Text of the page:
Dream of the iris - 28-9-2005 at 13:20

How do you calculate the blast radius of an HE? Safety zone/how far you'll be able to hear the explosive, etc.
12AX7 - 28-9-2005 at 13:37

Hm, at a glance, that's a kewlish question, but on second thought it's really a very good question. For sure it has to do with power (i.e., energy per time) of the explosive. Wish I could help, but now I'm as curious as you!
Dream of the iris - 28-9-2005 at 16:48

I can see how one would think that, but trust me, I'm no kewl. Just ask the good people of totse BB and bbscience.org
vulture - 29-9-2005 at 05:06

ROFL, to prove you're not kewl you're providing a reference from a bunch of kewls, in casu totse. Nice going.

Anyways, be it kewl or not, this is practical discussion and thus outside the scope of this board.

Closed.

Ramiel - 29-9-2005 at 10:13

If I were to attempt to determine the 'blast radius' of my new explosive compound, how would I tell with limited apparati and on a small scale?

For those of us without Axt's blast-drop test equipment and wide open spaces - the only real way to test an explosives' power is to compare blast radi' (although the measurement may be very heuristic)

I am currently in deep experimental testing of novel organic peroxide polymer explosives. The only way I can test the power of resulting complexes is by comparing them to well known blast data (e.g. acetone peroxide [kewls laugh at your leisure] )

[Edited on 30-9-2005 by Ramiel]

Axt - 29-9-2005 at 11:39

If you can make sense of the screwy formated equations, your better then I. Would have been good if references were given. Check the link for <i>slightly</i> better formating.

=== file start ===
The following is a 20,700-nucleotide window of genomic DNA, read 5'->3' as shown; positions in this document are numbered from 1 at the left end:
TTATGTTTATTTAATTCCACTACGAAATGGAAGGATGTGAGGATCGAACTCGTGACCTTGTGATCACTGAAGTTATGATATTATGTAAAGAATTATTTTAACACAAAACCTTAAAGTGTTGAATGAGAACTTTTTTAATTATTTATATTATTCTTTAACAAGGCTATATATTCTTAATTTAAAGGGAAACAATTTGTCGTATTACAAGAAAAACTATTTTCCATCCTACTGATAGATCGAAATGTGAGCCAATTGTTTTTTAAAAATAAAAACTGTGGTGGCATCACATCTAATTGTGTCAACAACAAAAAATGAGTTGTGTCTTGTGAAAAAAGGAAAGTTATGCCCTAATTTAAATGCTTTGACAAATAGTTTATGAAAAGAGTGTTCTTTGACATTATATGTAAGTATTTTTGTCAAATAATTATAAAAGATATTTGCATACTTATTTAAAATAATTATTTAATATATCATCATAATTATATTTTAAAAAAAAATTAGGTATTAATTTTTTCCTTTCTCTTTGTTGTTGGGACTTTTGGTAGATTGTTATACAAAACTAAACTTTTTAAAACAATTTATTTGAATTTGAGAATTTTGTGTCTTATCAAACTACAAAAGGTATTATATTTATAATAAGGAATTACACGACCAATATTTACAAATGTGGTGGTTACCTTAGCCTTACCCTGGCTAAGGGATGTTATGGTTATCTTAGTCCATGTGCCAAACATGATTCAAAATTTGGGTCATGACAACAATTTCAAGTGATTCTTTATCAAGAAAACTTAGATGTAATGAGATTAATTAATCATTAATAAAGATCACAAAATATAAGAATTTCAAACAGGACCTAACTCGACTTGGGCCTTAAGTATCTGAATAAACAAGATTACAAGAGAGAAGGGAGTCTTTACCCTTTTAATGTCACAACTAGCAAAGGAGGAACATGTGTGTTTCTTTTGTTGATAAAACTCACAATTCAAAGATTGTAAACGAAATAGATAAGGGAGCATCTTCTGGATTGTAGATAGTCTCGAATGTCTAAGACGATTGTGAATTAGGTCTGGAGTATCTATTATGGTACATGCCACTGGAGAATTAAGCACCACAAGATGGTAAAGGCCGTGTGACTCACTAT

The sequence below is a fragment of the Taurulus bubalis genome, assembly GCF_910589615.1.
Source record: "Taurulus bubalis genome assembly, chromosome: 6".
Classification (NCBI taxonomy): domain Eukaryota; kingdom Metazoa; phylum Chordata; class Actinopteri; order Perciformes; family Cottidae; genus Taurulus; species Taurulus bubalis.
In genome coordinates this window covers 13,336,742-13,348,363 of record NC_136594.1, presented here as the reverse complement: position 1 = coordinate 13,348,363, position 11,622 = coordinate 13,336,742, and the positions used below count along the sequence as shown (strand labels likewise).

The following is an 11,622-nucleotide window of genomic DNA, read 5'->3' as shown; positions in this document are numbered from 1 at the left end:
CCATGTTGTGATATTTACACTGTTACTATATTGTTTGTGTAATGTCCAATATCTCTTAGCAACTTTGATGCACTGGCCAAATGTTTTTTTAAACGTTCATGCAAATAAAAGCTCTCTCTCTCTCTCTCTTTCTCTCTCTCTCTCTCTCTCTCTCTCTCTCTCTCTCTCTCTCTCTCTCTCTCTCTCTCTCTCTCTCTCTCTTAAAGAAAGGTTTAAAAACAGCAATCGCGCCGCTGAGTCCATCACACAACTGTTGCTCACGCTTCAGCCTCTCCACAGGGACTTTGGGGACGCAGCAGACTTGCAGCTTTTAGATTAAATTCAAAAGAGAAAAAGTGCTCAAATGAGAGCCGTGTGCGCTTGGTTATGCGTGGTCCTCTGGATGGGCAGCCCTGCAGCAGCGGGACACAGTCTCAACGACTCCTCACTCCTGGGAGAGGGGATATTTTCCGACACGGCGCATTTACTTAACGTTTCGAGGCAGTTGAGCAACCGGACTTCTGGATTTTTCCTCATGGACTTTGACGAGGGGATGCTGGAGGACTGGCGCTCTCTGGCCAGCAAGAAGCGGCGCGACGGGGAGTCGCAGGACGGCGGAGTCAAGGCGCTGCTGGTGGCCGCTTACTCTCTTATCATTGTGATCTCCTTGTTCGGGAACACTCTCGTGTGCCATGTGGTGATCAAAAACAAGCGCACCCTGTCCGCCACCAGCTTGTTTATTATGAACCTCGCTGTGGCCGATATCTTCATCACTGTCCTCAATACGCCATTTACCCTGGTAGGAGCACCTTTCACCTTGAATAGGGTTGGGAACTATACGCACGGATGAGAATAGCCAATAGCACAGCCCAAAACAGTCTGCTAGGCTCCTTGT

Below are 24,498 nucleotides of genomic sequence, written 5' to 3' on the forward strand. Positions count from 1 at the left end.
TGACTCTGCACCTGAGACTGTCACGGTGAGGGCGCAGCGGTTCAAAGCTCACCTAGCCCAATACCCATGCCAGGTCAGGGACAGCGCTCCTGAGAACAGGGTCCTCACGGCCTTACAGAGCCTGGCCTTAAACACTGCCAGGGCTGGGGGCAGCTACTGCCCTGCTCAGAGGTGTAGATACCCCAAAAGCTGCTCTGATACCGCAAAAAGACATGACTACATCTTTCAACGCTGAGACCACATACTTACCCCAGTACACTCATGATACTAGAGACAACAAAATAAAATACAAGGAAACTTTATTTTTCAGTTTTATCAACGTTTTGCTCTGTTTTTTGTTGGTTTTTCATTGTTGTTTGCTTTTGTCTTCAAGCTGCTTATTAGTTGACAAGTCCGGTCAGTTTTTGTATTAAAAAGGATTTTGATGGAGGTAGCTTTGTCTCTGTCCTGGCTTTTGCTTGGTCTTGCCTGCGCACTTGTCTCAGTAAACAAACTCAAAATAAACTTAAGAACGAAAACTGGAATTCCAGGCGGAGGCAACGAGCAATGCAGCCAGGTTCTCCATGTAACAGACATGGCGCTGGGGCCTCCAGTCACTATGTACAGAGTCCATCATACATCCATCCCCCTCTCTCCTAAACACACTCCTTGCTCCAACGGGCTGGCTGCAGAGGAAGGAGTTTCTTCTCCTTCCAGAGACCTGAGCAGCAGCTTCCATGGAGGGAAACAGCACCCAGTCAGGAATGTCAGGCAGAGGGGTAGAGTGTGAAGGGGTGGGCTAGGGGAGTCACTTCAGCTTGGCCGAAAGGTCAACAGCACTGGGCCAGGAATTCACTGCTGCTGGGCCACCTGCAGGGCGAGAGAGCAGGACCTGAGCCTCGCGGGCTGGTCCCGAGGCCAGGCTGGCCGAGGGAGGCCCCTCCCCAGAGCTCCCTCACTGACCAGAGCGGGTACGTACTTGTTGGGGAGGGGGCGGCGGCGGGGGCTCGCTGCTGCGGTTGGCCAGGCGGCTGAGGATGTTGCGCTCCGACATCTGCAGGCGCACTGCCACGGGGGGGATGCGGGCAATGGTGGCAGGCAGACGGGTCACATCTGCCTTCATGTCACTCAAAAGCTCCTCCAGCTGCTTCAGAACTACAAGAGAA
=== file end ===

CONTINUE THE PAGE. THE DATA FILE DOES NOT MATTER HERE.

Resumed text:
Quote: Originally posted by Francis Hermans The explosion will provoke an air shock wave which radiates in the air and decrease with distance. The intensity of the pressure wave depends from the quantity of explosive that detonate but also from it position or confinement. Several formulae exist to calculate the air overpressure. The two following are given for unconfined detonation at ground level and are valid for a charge of TNT. It is generally agreed that for commercial explosives the corresponding charge can be reduce by 20 to 30 %. 1/3 P = 700 Q /R (mbar) where Q = kg R = m or by : 1/3 -1,2 Ps = 185 (R/Q ) where Ps = KPa If the same charge exploded freely underwater, then you could use the Cole's formula to calculate the peak pressure of the shock wave. 1/3 1,13 Pm = 555 (Q /R) where Pm = peak pressure in bar but here again, the formula is made for a TNT charge. Francis

This is the reference to the underwater blast calculations refered to in the quote above. I dont know where the air blast one come from.

R.H. Cole, “Underwater Explosions”, Dover Publications, NY (1948)

Thats for TNT, try relating that to some comparitive tables such as;

[Edited on 29-9-2005 by Axt]

vulture - 29-9-2005 at 12:53

 Quote: Regardless, if I were to attempt to determine the 'blast radius' of my new explosive compound, how would I tell?

Plate dent test? Lead block? Whole lot more practical than blast radius, because how on earth are you going to measure that reliably?

Furthermore, the energetics section of this board focusses on the chemistry of energetic materials, not the practical side.

Therefore this thread is closed, again.